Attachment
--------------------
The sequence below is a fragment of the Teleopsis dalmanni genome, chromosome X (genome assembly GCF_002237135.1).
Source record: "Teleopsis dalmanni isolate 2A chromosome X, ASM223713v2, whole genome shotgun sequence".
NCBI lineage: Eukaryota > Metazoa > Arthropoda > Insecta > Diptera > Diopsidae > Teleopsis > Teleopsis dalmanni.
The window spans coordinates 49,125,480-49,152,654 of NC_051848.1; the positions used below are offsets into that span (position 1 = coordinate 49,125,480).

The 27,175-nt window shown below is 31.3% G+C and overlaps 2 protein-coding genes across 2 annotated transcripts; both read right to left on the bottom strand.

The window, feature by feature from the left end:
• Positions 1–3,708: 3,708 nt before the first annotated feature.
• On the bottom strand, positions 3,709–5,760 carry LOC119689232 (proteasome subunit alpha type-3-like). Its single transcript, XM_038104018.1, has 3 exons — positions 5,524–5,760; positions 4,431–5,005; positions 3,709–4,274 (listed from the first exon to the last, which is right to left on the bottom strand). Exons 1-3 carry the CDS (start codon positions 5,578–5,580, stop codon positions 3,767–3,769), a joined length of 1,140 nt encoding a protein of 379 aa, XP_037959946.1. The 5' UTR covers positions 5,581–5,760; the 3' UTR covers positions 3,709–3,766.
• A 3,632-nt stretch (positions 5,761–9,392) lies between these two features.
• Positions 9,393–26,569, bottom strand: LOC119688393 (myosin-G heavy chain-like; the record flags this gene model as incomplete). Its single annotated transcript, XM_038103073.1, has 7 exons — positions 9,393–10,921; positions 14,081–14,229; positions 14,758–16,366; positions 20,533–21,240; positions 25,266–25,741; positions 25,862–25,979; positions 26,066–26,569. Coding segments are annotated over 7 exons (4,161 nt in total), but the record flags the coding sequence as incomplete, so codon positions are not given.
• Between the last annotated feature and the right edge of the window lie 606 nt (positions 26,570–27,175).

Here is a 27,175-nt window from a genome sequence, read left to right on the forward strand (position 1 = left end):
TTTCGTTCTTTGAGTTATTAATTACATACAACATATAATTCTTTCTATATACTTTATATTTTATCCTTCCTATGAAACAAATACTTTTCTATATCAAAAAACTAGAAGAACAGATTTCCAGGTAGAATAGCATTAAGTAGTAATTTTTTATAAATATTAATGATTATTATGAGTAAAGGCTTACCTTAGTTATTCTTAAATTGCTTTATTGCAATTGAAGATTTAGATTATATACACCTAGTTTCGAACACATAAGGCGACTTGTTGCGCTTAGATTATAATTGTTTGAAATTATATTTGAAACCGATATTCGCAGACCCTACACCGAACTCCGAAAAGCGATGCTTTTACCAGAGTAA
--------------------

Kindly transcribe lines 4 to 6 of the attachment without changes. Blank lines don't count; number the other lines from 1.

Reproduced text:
The window spans coordinates 49,125,480-49,152,654 of NC_051848.1; the positions used below are offsets into that span (position 1 = coordinate 49,125,480).

The 27,175-nt window shown below is 31.3% G+C and overlaps 2 protein-coding genes across 2 annotated transcripts; both read right to left on the bottom strand.

The window, feature by feature from the left end: